On October 2, 2018, the CEOs of more than 700 hospitals and health systems representing healthcare providers in all fifty states sent a letter to Congress (the “Letter”) in a collective effort to protect the 340B Drug Pricing Program (the “340B Program”).[1] The CEOs expressed their view that recent governmental actions have reduced the reach of this vitally important program and that recently proposed legislation will undermine decades of bipartisan work to preserve access to prescription medication for the nation’s most vulnerable citizens.


The 340B Program requires pharmaceutical manufacturers to provide prescription drugs at a discounted rate to certain healthcare providers that serve low-income and rural populations, such as disproportionate share hospitals, health centers, and other providers that offer medical services to a disproportionate number of low-income and rural patients.[2]

As we previously discussed in January, the discount rates for the 340B program were significantly reduced when a rule promulgated by the Centers for Medicare & Medicaid Services (“CMS”) went into effect on January 1, 2018. Additionally, in December 2017 and January 2018, Congress proposed legislation that will prevent most new hospitals from joining the program and will increase program oversight. The House of Representatives introduced the “340B Protecting Access for the Underserved and Safety-net Entities Act” or the “340B PAUSE Act” (H.R.4710), and the Senate introduced the “Helping Ensure Low-income Patients have Access to Care and Treatment” or the “HELP Act” (S. 2312).[3] Both proposed bills seek to establish a two-year moratorium on the registration of certain new 340B hospitals and health entities.

Further, the proposed legislation would create new data reporting requirements. Participating providers would be required to submit written reports to the Department of Health and Human Services (“HHS”), which contain information such as the number and type of patients who receive drugs under the program and the amount of gross reimbursement received by the participating provider. A redacted version of the data for each provider would be made publicly available on the HHS website. To increase government oversight, the HHS Office of the Inspector General and the Government Accountability Office would be required to submit reports to Congress about the providers participating in the 340B Program.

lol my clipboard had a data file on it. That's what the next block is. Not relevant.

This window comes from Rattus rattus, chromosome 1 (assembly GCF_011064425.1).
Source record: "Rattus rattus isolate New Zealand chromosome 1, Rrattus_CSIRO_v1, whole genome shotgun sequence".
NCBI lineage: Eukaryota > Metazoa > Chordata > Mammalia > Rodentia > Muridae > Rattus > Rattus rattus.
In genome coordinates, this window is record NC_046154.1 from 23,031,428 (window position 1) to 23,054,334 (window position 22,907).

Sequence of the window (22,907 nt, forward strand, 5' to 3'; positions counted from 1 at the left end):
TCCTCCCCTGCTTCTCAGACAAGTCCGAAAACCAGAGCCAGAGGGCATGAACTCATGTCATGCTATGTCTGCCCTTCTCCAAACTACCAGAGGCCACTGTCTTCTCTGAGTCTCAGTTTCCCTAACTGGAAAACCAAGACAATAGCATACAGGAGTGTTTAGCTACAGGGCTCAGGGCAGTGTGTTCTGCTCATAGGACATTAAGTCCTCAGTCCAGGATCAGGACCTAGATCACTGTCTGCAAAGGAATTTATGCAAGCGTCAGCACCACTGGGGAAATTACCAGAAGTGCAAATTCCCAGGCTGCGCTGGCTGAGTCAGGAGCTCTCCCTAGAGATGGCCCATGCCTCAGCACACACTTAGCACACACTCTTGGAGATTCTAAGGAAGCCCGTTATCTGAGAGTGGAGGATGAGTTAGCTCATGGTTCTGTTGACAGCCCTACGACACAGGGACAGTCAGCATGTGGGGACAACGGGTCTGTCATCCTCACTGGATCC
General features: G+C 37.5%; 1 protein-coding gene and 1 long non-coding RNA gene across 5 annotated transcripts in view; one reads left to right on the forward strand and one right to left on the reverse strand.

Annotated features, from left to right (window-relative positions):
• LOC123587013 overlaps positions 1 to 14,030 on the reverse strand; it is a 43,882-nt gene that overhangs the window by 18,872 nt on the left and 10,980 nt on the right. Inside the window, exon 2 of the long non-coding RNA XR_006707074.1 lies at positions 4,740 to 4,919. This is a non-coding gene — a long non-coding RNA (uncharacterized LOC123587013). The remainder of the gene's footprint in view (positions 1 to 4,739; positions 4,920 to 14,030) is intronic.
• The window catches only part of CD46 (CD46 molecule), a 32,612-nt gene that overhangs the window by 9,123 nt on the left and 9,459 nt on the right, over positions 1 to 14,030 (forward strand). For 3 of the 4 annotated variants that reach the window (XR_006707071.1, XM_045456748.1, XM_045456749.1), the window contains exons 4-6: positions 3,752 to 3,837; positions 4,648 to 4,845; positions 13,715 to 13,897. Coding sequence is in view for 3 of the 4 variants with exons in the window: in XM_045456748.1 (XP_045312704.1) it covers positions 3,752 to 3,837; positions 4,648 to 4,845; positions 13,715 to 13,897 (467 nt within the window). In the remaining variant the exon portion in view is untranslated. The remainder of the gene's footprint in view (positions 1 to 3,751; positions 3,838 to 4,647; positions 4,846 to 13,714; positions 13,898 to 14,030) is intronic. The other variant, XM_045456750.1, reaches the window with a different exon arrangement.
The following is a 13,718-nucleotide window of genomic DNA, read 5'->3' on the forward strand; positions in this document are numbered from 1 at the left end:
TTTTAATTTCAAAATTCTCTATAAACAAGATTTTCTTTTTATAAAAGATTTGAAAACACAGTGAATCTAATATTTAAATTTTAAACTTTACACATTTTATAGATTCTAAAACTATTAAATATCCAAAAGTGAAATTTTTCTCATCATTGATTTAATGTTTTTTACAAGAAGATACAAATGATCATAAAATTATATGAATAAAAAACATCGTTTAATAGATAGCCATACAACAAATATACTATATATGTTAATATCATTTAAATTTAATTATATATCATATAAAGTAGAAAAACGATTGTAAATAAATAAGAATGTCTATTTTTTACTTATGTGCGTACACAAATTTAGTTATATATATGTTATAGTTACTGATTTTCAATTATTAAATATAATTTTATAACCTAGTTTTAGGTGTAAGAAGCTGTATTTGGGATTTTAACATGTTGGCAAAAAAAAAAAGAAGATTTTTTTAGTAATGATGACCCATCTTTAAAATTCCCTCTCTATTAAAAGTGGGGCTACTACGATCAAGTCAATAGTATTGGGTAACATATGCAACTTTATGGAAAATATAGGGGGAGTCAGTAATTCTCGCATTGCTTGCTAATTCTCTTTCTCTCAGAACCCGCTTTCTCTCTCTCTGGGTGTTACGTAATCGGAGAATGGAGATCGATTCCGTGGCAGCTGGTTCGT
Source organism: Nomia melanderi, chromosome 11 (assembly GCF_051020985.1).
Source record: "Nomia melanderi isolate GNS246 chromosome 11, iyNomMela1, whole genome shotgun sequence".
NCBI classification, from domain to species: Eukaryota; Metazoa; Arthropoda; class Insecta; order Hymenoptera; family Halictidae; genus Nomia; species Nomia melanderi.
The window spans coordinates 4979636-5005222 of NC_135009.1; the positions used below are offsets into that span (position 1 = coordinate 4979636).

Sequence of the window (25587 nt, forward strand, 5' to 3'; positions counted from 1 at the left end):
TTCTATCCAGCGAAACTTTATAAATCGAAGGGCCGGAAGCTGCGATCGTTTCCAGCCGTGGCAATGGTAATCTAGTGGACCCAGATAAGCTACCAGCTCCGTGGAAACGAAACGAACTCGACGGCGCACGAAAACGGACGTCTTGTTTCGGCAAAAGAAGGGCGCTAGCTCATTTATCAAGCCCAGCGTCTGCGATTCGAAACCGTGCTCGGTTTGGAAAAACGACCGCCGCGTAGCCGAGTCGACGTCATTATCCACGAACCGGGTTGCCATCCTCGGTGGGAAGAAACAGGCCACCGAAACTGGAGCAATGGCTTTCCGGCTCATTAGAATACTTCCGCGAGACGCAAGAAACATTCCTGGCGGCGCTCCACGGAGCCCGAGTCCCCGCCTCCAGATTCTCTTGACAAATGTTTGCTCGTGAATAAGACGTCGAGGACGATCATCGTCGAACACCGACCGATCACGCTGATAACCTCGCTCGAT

Healthcare Providers Push Back

Healthcare providers continue to fight back against the Trump Administration’s changes to the 340B Program. The Letter, which was signed by CEOs representing a wide range of 340B Program participants from across the United States, argues that recent attempts to cut back on the 340B Program would only make prescription drug prices higher and would weaken the ability of nonprofit hospitals to serve patients who have nowhere else to turn for medical services.

The Letter explains that for more than 25 years, the 340B Program has reduced the cost of prescription drugs for thousands of hospitals, clinics, and health centers that treat the neediest Americans. These savings allow participating providers to stretch their resources to serve more patients and to offer more services, including obstetrics, trauma care, opioid addiction treatment and HIV/AIDS care.

The CEOs also claim that the savings created by the 340B Program could be the difference between hospitals remaining open or shutting down in some rural communities. The Letter states that in 2015, hospitals that participated in the 340B Program provided $26 billion in uncompensated and unreimbursed care to low-income and rural patients – amounting to 60 percent of all such care provided in the United States, despite the participating hospitals accounting for only 38 percent of all acute care hospitals.

Looking Forward

At this point, the future of the 340B Program is unclear. Currently, the PAUSE Act and the HELP Act are in committee, and there is no indication when, or if, either bill will make it out of committee for a full vote. While healthcare providers continue to push back against further changes to the 340B Program, it is too early to tell what effect, if any, the Letter will have at stopping future cuts to the 340B Program.

*Melissa Gertler is a law clerk in Sheppard Mullin’s Century City office.

[1] Letter, dated October 2, 2018, from Scot Mitchell, et. al., https://www.340bhealth.org/files/CEO_Letter_FINAL.pdf.

[2] Tina Reed, “Banner Health, Ascension executives join hundreds of hospital CEOs defending 340B program,” (Oct. 2, 2018), https://www.fiercehealthcare.com/hospitals-health-systems/banner-health-ascension-executives-join-hundreds-hospital-ceos-defending.

[3] The “340B Protecting Access for the Underserved and Safety-net Entities Act,” H. R. 4710 (Dec. 21, 2017); The “Helping Ensure Low-income Patients have Access to Care and Treatment Act,” S. 2312, (Jan. 16, 2018).